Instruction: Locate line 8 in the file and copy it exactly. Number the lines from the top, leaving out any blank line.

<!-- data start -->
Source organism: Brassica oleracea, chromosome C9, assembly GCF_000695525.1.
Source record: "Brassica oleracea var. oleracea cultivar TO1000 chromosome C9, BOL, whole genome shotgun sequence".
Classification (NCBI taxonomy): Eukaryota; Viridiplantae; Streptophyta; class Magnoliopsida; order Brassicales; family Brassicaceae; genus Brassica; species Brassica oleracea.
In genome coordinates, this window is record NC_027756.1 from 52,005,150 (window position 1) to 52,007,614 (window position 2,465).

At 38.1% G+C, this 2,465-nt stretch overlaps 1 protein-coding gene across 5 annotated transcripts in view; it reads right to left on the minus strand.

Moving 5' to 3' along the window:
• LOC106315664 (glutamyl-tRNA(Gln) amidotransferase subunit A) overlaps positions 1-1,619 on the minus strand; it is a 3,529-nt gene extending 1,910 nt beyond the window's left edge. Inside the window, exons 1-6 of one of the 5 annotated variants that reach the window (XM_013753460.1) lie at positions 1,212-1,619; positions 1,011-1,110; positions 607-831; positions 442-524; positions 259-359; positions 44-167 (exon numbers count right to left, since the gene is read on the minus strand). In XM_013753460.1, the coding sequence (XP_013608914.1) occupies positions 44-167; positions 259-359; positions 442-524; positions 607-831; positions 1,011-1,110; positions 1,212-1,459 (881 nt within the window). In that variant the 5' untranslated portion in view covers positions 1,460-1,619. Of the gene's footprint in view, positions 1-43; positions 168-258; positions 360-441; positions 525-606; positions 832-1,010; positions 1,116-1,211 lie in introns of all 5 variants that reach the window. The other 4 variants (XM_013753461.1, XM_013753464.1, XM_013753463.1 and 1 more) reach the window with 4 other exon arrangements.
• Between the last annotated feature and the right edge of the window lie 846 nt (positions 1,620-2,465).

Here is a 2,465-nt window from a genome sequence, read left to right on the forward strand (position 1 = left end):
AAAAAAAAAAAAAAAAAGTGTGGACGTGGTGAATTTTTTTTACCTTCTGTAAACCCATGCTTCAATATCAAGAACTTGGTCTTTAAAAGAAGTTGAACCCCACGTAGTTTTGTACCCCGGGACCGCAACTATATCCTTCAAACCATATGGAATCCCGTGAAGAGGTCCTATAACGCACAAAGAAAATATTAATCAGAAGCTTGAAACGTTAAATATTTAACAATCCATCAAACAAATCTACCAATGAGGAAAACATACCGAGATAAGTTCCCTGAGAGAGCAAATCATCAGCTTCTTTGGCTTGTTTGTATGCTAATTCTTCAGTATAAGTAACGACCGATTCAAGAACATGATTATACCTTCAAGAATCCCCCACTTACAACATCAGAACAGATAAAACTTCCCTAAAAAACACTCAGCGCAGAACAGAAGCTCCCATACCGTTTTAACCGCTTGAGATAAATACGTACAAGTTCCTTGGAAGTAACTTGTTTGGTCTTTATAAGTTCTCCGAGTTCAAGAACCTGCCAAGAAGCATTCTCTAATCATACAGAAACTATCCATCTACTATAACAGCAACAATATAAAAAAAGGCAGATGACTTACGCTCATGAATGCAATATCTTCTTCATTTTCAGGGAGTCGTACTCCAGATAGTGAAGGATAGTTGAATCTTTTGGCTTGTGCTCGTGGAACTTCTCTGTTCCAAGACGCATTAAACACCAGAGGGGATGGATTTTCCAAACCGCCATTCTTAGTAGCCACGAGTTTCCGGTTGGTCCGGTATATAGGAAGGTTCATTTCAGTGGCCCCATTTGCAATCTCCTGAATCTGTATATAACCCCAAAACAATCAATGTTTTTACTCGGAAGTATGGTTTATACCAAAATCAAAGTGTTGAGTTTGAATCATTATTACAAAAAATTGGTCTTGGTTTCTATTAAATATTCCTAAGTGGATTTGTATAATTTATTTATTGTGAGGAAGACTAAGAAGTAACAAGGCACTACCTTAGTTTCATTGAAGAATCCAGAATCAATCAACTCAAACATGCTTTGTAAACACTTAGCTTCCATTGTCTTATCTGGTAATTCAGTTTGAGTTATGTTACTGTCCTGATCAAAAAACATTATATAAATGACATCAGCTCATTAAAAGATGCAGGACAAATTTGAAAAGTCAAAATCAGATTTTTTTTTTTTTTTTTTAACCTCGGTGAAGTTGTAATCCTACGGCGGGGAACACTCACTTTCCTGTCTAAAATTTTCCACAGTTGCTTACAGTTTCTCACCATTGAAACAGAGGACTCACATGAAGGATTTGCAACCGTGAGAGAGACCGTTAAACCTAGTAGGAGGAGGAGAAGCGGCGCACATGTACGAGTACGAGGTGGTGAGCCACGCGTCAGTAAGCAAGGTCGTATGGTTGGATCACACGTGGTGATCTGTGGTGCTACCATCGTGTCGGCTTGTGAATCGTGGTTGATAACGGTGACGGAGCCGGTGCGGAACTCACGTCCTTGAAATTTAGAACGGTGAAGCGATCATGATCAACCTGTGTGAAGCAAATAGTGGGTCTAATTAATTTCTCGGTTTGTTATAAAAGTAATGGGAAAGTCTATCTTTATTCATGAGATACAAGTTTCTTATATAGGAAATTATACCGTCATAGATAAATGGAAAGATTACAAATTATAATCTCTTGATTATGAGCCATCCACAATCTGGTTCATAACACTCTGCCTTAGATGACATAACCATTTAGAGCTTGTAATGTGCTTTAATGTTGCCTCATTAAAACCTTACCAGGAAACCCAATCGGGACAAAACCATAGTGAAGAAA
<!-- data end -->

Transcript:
• Between the last annotated feature and the right edge of the window lie 846 nt (positions 1,620-2,465).